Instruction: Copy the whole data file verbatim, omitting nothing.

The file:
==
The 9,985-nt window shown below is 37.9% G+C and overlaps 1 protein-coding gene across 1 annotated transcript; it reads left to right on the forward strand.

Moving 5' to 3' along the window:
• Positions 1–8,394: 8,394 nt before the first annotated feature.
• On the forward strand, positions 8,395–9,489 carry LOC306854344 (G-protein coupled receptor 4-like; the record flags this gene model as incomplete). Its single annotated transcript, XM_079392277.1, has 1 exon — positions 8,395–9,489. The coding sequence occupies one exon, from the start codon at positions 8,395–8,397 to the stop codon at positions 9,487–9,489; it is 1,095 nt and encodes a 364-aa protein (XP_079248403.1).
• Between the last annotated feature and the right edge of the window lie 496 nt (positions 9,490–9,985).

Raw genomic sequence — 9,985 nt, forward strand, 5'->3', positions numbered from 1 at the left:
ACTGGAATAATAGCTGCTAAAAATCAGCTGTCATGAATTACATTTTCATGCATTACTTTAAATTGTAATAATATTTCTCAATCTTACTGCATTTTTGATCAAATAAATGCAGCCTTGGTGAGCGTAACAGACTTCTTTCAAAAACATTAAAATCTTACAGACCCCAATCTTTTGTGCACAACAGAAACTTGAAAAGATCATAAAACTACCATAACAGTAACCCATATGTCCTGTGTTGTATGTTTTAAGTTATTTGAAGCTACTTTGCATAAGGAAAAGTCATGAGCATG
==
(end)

The 9,985-nt window shown below is 37.9% G+C and overlaps 1 protein-coding gene across 1 annotated transcript; it reads left to right on the forward strand.

Moving 5' to 3' along the window:
• Positions 1–8,394: 8,394 nt before the first annotated feature.
• On the forward strand, positions 8,395–9,489 carry LOC306854344 (G-protein coupled receptor 4-like; the record flags this gene model as incomplete). Its single annotated transcript, XM_079392277.1, has 1 exon — positions 8,395–9,489. The coding sequence occupies one exon, from the start codon at positions 8,395–8,397 to the stop codon at positions 9,487–9,489; it is 1,095 nt and encodes a 364-aa protein (XP_079248403.1).
• Between the last annotated feature and the right edge of the window lie 496 nt (positions 9,490–9,985).

Raw genomic sequence — 9,985 nt, forward strand, 5'->3', positions numbered from 1 at the left:
ACTGGAATAATAGCTGCTAAAAATCAGCTGTCATGAATTACATTTTCATGCATTACTTTAAATTGTAATAATATTTCTCAATCTTACTGCATTTTTGATCAAATAAATGCAGCCTTGGTGAGCGTAACAGACTTCTTTCAAAAACATTAAAATCTTACAGACCCCAATCTTTTGTGCACAACAGAAACTTGAAAAGATCATAAAACTACCATAACAGTAACCCATATGTCCTGTGTTGTATGTTTTAAGTTATTTGAAGCTACTTTGCATAAGGAAAAGTCATGAGCATG